Sending off today! Thanks tqd. Will write my thoughts about the book when I have more time!

Journal Entry 16 by lakelady2282 from Lake Macquarie, New South Wales Australia on Tuesday, November 06, 2007
Received today along with an interlibrary loan and The Inheritance of Loss in the mail looming large. This always seems to happen! Three or four bookrings at once. Hopefully I won't be too long. Glanced through the comments which make me feel I'm going to like this book.

Journal Entry 17 by lakelady2282 from Lake Macquarie, New South Wales Australia on Monday, November 19, 2007
Like Tania, I loved the descriptions of the Himalayas. In fact the author does write beautifully about all the places Samar visits. But what I was struck with most forcibily is how English this novel is. I was expecting some essential difference, maybe in underlying themes, maybe in construction to mark this novel as written by someone from a completely different culture to our own. But the difference just wasn't there. However, this is only a minor complaint as it meant a lyrical and pleasant read. I really enjoyed this book. Thanks everyone and now it's off to Cat.

Journal Entry 18 by cat207 from Gladstone, Queensland Australia on Thursday, November 22, 2007
Passed on by lakelady2282 when we met for a late coffee / early dinner this evening. Thanks Deb, and thanks tqd for squeezing me in. I promise I won't be long.

Journal Entry 19 by cat207 from Gladstone, Queensland Australia on Saturday, November 24, 2007
Lots of description - not much action. I, too, thought it read very English. That's two in a row that don't read as you may expect. Maybe I need to change my expectations!

Off to jubby - thanks again tqd. X

Journal Entry 20 by jubby from Sydney, New South Wales Australia on Monday, November 26, 2007
Thank you very much everyone (especially Cat207) for passing this one onto me.

But, unlike Cat207 it is going to take me more then two days to read!

Adding to the ever growing pile beside my bed.

Journal Entry 21 by jubby at Bookring in Bookring, A Bookring -- Controlled Releases on Sunday, December 09, 2007

Released 12 yrs ago (12/9/2007 UTC) at Bookring in Bookring, A Bookring -- Controlled Releases



Posted off to Haugtussa in Norway.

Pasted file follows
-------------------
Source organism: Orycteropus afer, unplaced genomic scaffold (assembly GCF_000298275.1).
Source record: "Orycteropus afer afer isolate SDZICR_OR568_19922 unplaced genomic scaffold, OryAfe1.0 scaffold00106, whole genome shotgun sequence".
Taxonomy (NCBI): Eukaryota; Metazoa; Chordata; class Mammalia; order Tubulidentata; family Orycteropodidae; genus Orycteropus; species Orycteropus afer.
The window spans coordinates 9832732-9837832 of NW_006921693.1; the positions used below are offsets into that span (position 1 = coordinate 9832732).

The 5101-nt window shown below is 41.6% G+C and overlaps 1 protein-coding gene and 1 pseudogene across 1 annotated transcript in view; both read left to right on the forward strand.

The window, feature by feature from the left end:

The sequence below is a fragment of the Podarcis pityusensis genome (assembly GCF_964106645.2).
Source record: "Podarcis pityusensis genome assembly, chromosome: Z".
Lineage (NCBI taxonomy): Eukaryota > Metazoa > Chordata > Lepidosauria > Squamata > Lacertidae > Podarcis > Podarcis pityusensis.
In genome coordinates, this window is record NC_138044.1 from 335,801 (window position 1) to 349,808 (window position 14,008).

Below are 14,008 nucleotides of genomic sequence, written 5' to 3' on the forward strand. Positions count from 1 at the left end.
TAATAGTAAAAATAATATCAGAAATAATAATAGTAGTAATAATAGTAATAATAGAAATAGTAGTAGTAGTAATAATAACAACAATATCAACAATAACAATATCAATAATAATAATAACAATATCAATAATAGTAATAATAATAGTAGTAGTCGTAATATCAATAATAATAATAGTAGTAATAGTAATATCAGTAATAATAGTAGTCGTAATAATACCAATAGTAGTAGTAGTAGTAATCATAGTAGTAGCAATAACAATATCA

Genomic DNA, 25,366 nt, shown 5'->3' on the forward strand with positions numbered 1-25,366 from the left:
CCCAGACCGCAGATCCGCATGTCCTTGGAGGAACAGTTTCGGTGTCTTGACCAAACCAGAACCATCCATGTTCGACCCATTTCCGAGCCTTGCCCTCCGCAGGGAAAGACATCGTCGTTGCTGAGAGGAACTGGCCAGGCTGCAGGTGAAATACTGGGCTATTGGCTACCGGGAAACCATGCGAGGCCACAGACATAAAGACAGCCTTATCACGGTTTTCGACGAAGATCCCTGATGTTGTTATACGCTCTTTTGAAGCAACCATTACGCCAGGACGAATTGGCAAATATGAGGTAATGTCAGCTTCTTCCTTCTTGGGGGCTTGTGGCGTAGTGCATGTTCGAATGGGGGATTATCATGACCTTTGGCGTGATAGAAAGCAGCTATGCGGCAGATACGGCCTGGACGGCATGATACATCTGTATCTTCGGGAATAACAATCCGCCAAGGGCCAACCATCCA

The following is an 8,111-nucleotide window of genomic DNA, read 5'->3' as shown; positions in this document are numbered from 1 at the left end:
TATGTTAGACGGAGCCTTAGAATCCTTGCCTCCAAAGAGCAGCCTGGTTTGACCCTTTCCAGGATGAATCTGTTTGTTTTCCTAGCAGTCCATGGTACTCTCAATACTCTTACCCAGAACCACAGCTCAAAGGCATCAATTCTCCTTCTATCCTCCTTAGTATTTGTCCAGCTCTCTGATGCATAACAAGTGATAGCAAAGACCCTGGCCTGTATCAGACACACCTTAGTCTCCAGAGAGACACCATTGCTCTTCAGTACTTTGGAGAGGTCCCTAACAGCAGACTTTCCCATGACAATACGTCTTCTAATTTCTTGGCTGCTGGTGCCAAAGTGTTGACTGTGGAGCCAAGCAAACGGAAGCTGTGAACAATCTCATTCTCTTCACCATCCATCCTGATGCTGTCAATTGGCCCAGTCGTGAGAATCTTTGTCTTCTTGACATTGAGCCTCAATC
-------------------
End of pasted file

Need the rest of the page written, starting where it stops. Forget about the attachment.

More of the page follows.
Journal Entry 22 by jubby from Sydney, New South Wales Australia on Sunday, December 09, 2007
Okay, I am a little tired, and ready for bed, with a big day tomorrow. So, I will return later on and edit this journal entry to say why I enjoyed reading this book so much.

But, did want to say thank you to TQD for making this a bookring.

Journal Entry 23 by wingHaugtussawing from Stavanger, Rogaland fylke Norway on Monday, December 17, 2007
The book arrived today, and I've only got one ring book ahead of it!

Journal Entry 24 by wingHaugtussawing from Stavanger, Rogaland fylke Norway on Thursday, December 27, 2007
I really liked this book, the gentle flow of the story.
Have to admit that I'm not to familiar with the Indian caste system and being a Brahim does not really tell me that much. But I managed to not let that influence my reading.

As some of the previous readers I liked the desciptions of the Himalayas and it's officially added on my list of places to go.
Hesse's Siddartha is one of my favourite books all time - so I'd fit nicely into these Western people that try to find the quality of life in Indid (lol). But I'll have to dig out Flaubert's A Sentimental Education.

I already have the address of the next participant so I'll get the book sent off asap.

Journal Entry 25 by Jinglefish from Woking, Surrey United Kingdom on Saturday, January 05, 2008
This arrived safely today - many thanks Haugtussa.

I'm looking forward to reading this asap and hopefully, having lived in India for 8 years, will be able to bring in a few extra observations/comments into my review.

Journal Entry 26 by Jinglefish from Woking, Surrey United Kingdom on Wednesday, January 09, 2008
I too thoroughly loved this book being transported back to, in particular, my first time in India (20 years ago now!) The descriptions were spot on although I think the level of constant street noise and stench were remarkably skimmed over - the oppressive, energy sapping heat also.

I actually thought this booked reflected Indian society at that time (it has moved on considerably since then re becoming Westernised!) For instance there were several parts in the story that struck me as contrasting with Western thinking:

"Anand was often beaten up by his father...... this was when he was already eighteen years old." - A contrast in perceptions re parental authority that can be hard to grasp.